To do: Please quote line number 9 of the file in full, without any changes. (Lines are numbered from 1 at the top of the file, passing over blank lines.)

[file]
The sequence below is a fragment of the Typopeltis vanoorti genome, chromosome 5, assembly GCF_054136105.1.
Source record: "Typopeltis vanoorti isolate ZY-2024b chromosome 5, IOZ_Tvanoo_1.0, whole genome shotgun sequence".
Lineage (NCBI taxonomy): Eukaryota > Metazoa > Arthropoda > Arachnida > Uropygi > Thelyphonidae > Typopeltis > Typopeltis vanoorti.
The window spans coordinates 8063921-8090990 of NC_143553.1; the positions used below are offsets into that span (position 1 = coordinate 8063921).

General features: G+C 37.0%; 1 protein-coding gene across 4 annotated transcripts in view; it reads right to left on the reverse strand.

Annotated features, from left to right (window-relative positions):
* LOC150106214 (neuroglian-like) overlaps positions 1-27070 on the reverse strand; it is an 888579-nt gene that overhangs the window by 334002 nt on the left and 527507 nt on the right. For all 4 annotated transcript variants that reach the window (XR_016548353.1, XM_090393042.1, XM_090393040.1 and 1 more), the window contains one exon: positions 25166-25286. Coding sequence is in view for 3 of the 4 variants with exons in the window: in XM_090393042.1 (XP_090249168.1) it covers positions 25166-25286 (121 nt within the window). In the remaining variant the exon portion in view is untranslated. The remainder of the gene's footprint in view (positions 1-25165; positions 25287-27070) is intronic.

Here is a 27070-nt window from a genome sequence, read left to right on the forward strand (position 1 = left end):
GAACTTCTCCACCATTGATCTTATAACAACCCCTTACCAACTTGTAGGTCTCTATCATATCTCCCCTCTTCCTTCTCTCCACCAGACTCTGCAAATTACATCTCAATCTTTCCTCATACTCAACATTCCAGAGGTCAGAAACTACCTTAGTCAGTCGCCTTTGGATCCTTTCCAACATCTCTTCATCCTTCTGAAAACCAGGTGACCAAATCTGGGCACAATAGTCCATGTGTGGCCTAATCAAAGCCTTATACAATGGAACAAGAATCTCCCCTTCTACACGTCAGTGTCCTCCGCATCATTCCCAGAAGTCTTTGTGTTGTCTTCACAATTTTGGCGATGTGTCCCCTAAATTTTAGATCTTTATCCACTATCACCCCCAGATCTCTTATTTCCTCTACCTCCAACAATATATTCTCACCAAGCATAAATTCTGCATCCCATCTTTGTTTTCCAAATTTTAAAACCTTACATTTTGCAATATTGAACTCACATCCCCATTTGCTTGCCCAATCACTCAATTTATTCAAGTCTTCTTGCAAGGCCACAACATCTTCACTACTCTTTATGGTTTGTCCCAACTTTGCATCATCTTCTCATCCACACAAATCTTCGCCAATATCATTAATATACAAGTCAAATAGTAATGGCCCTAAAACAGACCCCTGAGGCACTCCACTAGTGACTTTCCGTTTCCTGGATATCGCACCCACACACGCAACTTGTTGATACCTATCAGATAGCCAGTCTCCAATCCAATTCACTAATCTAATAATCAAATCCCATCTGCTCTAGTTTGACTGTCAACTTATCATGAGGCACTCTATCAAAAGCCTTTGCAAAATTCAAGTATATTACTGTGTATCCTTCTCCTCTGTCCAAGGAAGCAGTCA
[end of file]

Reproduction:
GAACTTCTCCACCATTGATCTTATAACAACCCCTTACCAACTTGTAGGTCTCTATCATATCTCCCCTCTTCCTTCTCTCCACCAGACTCTGCAAATTACATCTCAATCTTTCCTCATACTCAACATTCCAGAGGTCAGAAACTACCTTAGTCAGTCGCCTTTGGATCCTTTCCAACATCTCTTCATCCTTCTGAAAACCAGGTGACCAAATCTGGGCACAATAGTCCATGTGTGGCCTAATCAAAGCCTTATACAATGGAACAAGAATCTCCCCTTCTACACGTCAGTGTCCTCCGCATCATTCCCAGAAGTCTTTGTGTTGTCTTCACAATTTTGGCGATGTGTCCCCTAAATTTTAGATCTTTATCCACTATCACCCCCAGATCTCTTATTTCCTCTACCTCCAACAATATATTCTCACCAAGCATAAATTCTGCATCCCATCTTTGTTTTCCAAATTTTAAAACCTTACATTTTGCAATATTGAACTCACATCCCCATTTGCTTGCCCAATCACTCAATTTATTCAAGTCTTCTTGCAAGGCCACAACATCTTCACTACTCTTTATGGTTTGTCCCAACTTTGCATCATCTTCTCATCCACACAAATCTTCGCCAATATCATTAATATACAAGTCAAATAGTAATGGCCCTAAAACAGACCCCTGAGGCACTCCACTAGTGACTTTCCGTTTCCTGGATATCGCACCCACACACGCAACTTGTTGATACCTATCAGATAGCCAGTCTCCAATCCAATTCACTAATCTAATAATCAAATCCCATCTGCTCTAGTTTGACTGTCAACTTATCATGAGGCACTCTATCAAAAGCCTTTGCAAAATTCAAGTATATTACTGTGTATCCTTCTCCTCTGTCCAAGGAAGCAGTCA